• (Score: 3, Funny) by Kitsune008 on Thursday February 20 2020, @10:56PM

    by Kitsune008 (9054) on Thursday February 20 2020, @10:56PM (#960480)

    They have to make up for all the $$$'s that Trump and company have stiffed them, which is a recurring theme with him.

  • (Score: 0) by Anonymous Coward on Thursday February 20 2020, @11:06PM

    by Anonymous Coward on Thursday February 20 2020, @11:06PM (#960486)

    This whole article is no surprise to anyone who lives near enough to WDC to be aware of how it works.

    DC has two main sources of funding:

    1. federal govt. subsidies
    2. traffic tickets and fines

    With that knowledge, it is no surprise that they've gone and become more hard-ass at handing out tickets. Every ticket feeds, directly, and to a rather significant percentage, into their budget.

    Couple the above fact with the fact that drivers in DC routinely ignore traffic rules and routinely ignore no-parking rules, and the combination gives you exactly what this article is complaining about.

  • (Score: 5, Interesting) by The Mighty Buzzard on Thursday February 20 2020, @11:59PM (5 children)

    I've seen how those fuckers drive. A billion is getting off light. For a Tuesday.

    --
    My rights don't end where your fear begins.
    • (Score: 0, Offtopic) by Ethanol-fueled on Friday February 21 2020, @01:18AM

      by Ethanol-fueled (2792) on Friday February 21 2020, @01:18AM (#960537) Homepage

      Been to DC twice, the only thing good I remember about it was that it had Roy Rogers. [royrogersrestaurants.com]

      Would petition to get some here on the West Coast but listing "family restaurant with family values" on their website would get Roy Rogers rejected in favor of the Muh Dikk and Miscegnation culture touted by McDonalds and KFC.

    • (Score: 4, Informative) by JoeMerchant on Friday February 21 2020, @02:06AM (3 children)

      by JoeMerchant (3937) on Friday February 21 2020, @02:06AM (#960555)

      I've been to DC a half dozen times, three times as a tourist in the general Smithsonian area - twice for almost a week. I always use public transit - even when we drove there we parked out in a suburban commuter lot and rode the subway in. Once, on approach for landing I saw some horrible traffic snafu and strategically took the subway out of the city in the direction of Rockville, getting my taxi at the station out there instead of Reagan airport - probably saved me 2 hours of sitting in a cab.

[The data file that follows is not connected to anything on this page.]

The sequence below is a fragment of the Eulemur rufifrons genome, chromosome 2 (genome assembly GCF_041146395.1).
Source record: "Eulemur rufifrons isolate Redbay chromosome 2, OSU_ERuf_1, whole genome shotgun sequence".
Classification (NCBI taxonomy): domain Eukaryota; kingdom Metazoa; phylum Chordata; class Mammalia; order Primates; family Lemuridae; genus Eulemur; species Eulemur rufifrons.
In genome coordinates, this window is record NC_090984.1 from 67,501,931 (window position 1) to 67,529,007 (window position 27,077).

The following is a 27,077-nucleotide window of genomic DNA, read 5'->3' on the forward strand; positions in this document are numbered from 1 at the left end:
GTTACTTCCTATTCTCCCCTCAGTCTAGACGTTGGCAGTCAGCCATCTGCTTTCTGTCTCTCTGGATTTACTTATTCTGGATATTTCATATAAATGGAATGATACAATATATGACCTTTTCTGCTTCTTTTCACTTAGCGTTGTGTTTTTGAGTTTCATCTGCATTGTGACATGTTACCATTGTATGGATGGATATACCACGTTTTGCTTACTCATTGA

I drive almost everywhere, hell I even drove the three weeks I stayed in central Manhattan, but for D.C. - it's got a good, almost great, subway system - to not use it is just to hurt yourself needlessly.

      --
      My karma ran over your dogma.
      • (Score: 3, Funny) by c0lo on Friday February 21 2020, @02:20AM (2 children)

        by c0lo (156) Subscriber Badge on Friday February 21 2020, @02:20AM (#960562) Journal

        it's got a good, almost great, subway system - to not use it is just to hurt yourself needlessly.

        Oh gosh, where would the things be going if many will start using public transport as you suggest?
        Do you want them to start issuing parking tickets to buses ans speeding fees to subways to cover the gap?

        --
        https://www.youtube.com/watch?v=aoFiw2jMy-0
        • (Score: -1, Flamebait) by Anonymous Coward on Friday February 21 2020, @02:58AM (1 child)

          by Anonymous Coward on Friday February 21 2020, @02:58AM (#960567)

          The subway has fallen on hard times as a result of many years of deferred maintenance. Breakdowns and worse.
          Plus the local Democrat controlled govts think we should go soft on crime because black people commit crime. Thus, turnstyle jumping and knifings are on the rise whereas they used to be unheard of. Ticket prices are way up and now they charge quite a bit to park at the station. The value is just not there. Plus there is no terminal close to my house at all and it doesn't go to my job either. For tourists, the subway is great!

          • (Score: 0) by Anonymous Coward on Friday February 21 2020, @06:34PM

            by Anonymous Coward on Friday February 21 2020, @06:34PM (#960767)

            Unfortunately I do not believe any of this money goes to WMATA for the subway and buses.

            Thus, turnstyle jumping and knifings are on the rise whereas they used to be unheard of.